Amy Lester, Oklahoma Impact Team

OKLAHOMA CITY -- Reality is starting to set in for the House of Representative's employees who now don't have jobs. Sixteen people found out they were fired just a few days ago.

Sources said that includes the House Fiscal Director, media staffers, research staff, legislative assistants, a clerk, porter and others. The firings will save the House $864,000 a year.

"They said, effective immediately, you're terminated," said Sasha Bradley, former media specialist for the Oklahoma House.

Bradley said they wouldn't even let her log back onto her computer to retrieve her contacts and personal stuff.  She said she was a loyal employee for five years and does not agree with how she was treated. 

"I just don't feel like they're going about it right. They didn't offer us severance packages.  They didn't give us any notice. It's Christmas time," said Bradley. 

Speaker-elect Kris Steele said the legislature is an at will workplace.  That means anyone can be fired without notice.  Steele said he had to act quickly.

"To date, we haven't reduced our spending," said Steele.  "It's incumbent upon this institution to lead by example and to bring our operating budget in line with the appropriation we received for this current fiscal year."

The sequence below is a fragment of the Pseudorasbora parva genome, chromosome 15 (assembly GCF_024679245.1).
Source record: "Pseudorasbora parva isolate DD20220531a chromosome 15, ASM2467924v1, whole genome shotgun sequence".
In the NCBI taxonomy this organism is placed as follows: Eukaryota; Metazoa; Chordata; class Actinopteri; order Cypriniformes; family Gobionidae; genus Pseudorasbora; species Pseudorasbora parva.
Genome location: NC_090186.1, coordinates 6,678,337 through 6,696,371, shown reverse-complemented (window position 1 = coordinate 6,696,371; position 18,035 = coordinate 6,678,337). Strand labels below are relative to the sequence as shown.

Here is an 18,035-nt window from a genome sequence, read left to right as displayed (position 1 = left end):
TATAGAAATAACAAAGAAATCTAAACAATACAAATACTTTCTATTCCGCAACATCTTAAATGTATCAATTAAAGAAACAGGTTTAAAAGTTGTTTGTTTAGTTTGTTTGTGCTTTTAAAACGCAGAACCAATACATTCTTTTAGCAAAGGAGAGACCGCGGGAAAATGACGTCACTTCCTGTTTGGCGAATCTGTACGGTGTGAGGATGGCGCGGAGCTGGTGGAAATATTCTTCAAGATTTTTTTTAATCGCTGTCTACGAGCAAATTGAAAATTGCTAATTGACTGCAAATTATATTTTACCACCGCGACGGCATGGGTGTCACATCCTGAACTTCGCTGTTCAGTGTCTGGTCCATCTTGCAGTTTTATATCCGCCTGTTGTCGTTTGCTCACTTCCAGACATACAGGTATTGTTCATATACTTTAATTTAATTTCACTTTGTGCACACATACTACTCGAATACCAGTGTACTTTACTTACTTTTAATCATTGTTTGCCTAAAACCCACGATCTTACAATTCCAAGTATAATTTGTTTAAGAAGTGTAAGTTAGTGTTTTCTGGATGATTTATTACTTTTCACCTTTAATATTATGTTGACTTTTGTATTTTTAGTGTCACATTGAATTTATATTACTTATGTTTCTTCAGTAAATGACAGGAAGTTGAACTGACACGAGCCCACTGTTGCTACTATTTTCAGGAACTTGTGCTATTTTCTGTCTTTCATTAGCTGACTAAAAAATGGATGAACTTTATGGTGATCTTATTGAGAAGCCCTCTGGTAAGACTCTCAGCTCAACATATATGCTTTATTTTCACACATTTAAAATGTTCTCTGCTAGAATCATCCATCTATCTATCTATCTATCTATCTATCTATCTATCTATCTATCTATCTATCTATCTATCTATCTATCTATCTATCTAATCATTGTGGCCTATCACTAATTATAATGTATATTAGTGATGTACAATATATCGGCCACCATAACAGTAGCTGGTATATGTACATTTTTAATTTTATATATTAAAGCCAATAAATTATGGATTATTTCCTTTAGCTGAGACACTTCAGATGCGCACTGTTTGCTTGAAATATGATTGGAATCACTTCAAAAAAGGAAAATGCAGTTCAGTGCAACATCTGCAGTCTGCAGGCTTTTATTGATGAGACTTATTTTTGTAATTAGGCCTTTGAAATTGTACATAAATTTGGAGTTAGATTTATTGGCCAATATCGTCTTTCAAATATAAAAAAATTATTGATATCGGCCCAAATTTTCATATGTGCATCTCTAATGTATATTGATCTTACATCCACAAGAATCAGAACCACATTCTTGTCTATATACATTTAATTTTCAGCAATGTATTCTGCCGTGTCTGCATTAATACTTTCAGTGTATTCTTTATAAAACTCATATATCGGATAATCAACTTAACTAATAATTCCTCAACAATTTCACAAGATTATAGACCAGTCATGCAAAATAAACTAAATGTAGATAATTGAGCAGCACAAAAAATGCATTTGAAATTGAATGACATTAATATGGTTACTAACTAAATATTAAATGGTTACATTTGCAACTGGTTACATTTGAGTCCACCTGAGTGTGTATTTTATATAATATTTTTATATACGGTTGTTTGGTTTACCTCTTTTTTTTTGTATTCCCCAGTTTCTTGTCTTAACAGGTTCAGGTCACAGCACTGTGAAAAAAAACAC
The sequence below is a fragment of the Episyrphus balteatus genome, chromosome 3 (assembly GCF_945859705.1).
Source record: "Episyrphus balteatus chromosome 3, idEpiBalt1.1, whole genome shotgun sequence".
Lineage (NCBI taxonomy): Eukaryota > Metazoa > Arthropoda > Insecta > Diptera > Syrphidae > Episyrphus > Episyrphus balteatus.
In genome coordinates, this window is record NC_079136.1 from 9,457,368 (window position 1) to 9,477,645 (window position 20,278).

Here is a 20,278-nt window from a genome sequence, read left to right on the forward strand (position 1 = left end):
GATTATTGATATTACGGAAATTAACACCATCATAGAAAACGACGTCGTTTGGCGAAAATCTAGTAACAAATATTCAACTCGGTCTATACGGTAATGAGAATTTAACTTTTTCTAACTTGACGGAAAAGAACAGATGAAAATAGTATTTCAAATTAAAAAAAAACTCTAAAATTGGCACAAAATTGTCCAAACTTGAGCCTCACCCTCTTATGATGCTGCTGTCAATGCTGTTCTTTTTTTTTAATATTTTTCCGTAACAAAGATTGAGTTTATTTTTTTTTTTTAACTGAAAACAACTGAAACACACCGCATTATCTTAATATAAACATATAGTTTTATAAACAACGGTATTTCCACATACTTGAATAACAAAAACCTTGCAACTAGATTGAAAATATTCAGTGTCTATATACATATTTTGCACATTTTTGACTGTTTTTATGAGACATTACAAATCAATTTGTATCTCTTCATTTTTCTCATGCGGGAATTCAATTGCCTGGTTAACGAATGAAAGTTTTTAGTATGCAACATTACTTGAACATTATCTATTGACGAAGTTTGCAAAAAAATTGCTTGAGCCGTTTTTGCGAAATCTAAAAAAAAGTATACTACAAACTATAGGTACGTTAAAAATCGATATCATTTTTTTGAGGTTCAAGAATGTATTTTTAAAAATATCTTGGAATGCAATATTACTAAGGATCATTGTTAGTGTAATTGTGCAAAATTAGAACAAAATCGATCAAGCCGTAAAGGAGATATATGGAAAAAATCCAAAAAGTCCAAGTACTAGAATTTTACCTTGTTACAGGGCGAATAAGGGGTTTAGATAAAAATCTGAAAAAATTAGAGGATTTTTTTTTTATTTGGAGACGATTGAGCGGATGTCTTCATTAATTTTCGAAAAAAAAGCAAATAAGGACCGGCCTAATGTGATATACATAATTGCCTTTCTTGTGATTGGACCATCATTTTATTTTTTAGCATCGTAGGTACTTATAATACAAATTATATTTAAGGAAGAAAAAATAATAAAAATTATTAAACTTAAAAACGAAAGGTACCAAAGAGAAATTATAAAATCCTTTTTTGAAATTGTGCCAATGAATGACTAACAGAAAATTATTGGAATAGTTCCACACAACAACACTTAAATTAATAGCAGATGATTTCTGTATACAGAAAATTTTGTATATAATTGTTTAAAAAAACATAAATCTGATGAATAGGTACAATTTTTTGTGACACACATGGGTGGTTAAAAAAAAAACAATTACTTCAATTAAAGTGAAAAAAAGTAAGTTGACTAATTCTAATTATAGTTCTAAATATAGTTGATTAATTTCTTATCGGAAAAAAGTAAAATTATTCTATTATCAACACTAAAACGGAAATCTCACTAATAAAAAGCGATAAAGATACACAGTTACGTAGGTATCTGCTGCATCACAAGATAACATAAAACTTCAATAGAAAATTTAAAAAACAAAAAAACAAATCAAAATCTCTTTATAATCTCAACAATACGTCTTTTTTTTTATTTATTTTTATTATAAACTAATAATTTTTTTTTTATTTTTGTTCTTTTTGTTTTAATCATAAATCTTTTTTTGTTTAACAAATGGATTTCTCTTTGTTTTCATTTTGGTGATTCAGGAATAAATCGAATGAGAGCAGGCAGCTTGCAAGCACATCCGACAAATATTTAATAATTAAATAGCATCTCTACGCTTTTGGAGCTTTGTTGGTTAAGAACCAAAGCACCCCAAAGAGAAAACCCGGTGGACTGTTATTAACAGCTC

Steele said that he had to cut $1.5 million from the budget. He said the past administration was using carryover funds, called "Available Funds," instead of reducing expenditures, to make up for a 20 percent budget cut over the past two years. The fund will run out by the end of this fiscal year.

"I am a believer of making sure that we live within our means, that we stay within the budget, within the amount of money that has been appropriated," said Steele.

Representative Joe Dorman said this doesn't make sense. He remembers being told, back in May, that the House's finances were fine.  That's when the Senate offered voluntary buyouts to save money. Twenty-five staffers took the $5,000 lump sum and saved the Senate $1.79 million. 

"I think most of it was about mismanagement, looks like we were not told the budget was in as bad of shape at the House of Representatives as what we've come to find out," said Dorman. 

Dorman is working to find out what the carryover money was spent on and the Oklahoma Impact Team is looking into that as well. 

The OIT called former Speaker Chris Benge for comment on the budget situation.  He did not return that call.